It almost always takes more than 20sec. And it requires a real (circuit switched) phone line. For small retailers, this works. For a big chain store, with dozen of lanes, individually processing each CC transaction would be complete murder; no one is going to wait even 30s for a CC authorization these days. How long did your last CC purchase take? Under 5s? Now imagine standing there for 45s.
... that only works from 11am to noon on the third thursday of each month. (redirects to bing, which is also broken, all other times.)
I think that's a ringing endorsement for not using Microsoft Exchange, plus however many 3rd party add-ons and "business process integration" crap corporations always bolt-on to it. Exchange on it's own is fairly reliable -- as long as you aren't constantly poking at it. (even more so if you don't let the internet talk to it.) But there are, indeed, significantly more stable email platforms than Exchange.
Actually, they do care. They just do it in uber-secret. (however, with a ban on testing, it's all theoretical. even if they do build it.)
The real issue is, indeed, one of cost. But that's because of the extreme amount of paperwork and permiting required to even buy "lab samples" today. And for good reason; nuclear material is seriously dangerous. You don't have to build something large enough to level a city; in fact, that's a small concern (you'll never get that much material.) The risk of contamination and/or poisoning is very real.
Maybe, but this stuff is a gamma source, so it would be detectable at a fair distance. (vs. alpha and beta that wouldn't make it out of the truck.)
Really! If they don't want people using it after hours, turn it the f*** off. Turn the power down so you cannot see it a mile away. Almost every AP I've seen has radio control settings. And those that don't can be plugged into a X10 timer.
It's a search if he touches anything. Just looking at what any passer-by can see, is not.
Actually, it's the other way around. The company that originates the call pays the company terminating the call. (reciprocal compensation, 'tho it's a very muddy river.) Inter-VoIP provider traffic doesn't necessarily have to ever touch the PSTN.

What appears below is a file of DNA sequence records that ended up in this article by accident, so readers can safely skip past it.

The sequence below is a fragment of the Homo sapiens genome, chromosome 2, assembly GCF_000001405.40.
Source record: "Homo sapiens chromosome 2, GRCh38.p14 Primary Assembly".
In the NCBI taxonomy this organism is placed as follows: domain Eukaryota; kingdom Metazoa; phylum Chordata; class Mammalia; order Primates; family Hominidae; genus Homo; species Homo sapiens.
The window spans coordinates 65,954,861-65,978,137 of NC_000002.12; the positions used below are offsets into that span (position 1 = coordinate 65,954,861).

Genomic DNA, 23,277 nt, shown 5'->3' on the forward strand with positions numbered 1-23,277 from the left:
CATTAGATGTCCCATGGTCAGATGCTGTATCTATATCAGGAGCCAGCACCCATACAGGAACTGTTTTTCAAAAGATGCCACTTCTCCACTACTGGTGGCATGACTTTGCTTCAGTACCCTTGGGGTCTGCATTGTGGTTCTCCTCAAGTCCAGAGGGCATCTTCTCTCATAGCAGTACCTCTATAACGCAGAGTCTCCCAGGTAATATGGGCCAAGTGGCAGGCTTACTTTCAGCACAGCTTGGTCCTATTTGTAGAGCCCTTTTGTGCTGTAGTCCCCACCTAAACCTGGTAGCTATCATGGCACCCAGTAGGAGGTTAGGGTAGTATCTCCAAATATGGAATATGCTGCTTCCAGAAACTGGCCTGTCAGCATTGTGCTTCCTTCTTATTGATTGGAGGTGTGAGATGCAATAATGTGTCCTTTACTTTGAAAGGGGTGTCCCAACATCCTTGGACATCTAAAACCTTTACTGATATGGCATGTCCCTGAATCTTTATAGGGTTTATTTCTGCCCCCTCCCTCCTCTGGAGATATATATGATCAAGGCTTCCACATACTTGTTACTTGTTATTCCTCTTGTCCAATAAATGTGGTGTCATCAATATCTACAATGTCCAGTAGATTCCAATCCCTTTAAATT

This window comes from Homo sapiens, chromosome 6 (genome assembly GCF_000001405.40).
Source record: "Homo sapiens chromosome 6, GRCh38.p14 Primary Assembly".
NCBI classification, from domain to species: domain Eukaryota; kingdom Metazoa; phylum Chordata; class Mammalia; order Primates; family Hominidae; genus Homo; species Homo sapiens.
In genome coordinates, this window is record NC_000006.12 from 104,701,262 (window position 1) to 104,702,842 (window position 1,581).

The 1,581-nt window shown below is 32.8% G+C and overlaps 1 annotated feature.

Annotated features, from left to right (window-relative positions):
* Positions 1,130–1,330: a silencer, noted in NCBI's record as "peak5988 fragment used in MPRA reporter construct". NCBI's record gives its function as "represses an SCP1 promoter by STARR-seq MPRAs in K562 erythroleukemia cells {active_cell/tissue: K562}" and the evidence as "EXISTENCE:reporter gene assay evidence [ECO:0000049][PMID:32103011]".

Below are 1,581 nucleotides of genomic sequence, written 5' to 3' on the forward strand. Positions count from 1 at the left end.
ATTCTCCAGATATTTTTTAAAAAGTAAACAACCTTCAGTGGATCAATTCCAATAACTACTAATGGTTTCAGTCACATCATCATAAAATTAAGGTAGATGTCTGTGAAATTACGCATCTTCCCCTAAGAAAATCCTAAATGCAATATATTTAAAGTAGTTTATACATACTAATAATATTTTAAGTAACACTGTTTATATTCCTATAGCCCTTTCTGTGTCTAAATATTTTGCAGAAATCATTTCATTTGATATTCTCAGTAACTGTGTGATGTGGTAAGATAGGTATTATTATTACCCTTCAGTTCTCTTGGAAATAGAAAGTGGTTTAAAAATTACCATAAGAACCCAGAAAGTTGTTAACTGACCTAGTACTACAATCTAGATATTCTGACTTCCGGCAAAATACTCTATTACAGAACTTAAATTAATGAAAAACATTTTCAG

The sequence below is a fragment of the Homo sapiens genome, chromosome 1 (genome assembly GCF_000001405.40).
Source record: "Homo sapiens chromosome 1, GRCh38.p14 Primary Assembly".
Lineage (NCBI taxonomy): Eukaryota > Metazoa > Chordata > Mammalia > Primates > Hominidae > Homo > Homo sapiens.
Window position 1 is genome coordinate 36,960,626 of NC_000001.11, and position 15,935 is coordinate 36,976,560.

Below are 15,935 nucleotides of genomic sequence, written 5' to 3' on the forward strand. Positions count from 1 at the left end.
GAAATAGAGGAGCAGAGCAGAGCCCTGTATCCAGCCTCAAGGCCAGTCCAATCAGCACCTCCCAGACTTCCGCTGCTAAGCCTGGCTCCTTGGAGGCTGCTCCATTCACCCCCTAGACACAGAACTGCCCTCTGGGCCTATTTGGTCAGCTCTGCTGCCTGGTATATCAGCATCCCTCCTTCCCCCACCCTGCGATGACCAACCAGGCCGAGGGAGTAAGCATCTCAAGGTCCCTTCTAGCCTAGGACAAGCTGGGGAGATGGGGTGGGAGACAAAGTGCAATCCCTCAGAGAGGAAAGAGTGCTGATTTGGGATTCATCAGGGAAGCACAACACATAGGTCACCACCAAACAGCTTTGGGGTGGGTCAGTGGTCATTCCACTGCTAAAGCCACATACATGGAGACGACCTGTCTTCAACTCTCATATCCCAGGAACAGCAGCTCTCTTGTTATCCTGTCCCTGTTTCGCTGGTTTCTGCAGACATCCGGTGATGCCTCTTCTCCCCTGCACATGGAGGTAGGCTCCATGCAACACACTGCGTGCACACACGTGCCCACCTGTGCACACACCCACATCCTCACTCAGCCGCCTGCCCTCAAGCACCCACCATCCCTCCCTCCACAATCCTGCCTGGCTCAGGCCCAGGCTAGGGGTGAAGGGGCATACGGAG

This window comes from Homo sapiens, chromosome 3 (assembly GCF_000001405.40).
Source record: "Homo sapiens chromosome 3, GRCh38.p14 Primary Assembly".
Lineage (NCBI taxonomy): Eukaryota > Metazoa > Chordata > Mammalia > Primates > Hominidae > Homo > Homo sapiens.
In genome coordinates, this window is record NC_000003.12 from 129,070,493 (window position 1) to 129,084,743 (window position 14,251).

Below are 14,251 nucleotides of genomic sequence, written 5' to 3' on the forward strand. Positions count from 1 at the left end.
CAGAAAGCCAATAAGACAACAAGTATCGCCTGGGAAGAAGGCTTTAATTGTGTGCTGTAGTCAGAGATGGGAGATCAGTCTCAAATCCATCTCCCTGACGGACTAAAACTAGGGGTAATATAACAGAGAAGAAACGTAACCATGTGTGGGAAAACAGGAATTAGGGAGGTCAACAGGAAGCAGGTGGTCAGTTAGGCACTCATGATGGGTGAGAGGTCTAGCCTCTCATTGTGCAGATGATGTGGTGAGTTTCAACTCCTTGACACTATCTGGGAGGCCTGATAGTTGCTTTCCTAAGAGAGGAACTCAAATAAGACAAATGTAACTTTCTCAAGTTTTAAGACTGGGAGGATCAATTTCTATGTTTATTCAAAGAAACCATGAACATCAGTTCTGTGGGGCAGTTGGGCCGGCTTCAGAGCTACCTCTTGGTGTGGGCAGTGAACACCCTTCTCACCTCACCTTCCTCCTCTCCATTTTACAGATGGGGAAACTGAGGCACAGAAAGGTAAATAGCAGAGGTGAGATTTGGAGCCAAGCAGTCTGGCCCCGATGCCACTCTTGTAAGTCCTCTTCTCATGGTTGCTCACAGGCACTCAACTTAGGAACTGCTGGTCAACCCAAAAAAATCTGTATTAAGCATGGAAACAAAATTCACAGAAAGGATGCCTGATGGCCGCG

Plugging in a fax machine will almost always backfire... you'll now be getting un-ending fax spam; they'll *LOVE* that as it costs them nothing at all. (no person has to be "standing by" to take your CC information)
We used to get a bit of lame phishing fax-spam, so I set the machine (big office printer) to send them to a computer instead. It has led to a few WTF's until people remember that email I sent back in 2008.
Look closely at the voice coil setup. Notice those two magnets are very close together? The magnetic field lines are 99.9999% perpendicular to the surfaces; VERY little of the field extends beyond the assembly. (and effectively none extends all the way to the platter(s).)
Silver, gold, platinum... that's gonna take one hell of a match!
(granted most of what's in circulation is silver, copper, nickel, and lead)
Anonymity and privacy have grown out of the various "bitcoin exchanges" (aka "banks".) The only public record of a transfer is into the exchange, from there the bitcoin never appears to change hands until (and unless) it leaves that exchange. (and if it's moved to another exchange directly, no actual end-user knowledge is published.) But like everything on the internet, it's very hard to maintain 100% anonymity.
[Yes, doing so is very dangerous as those bitcoins cease to be yours then. But this is what's necessary to make fractional BC transactions.]
No, I didn't. With 100 packets out, 5 drops means 5 more packets have to go out
If you have a cord... pull cord, then pull battery(s).
Unless you configure your shutdown button to actually shutdown the machine instead of hibernate. (Note: it's been like this since Vista, btw)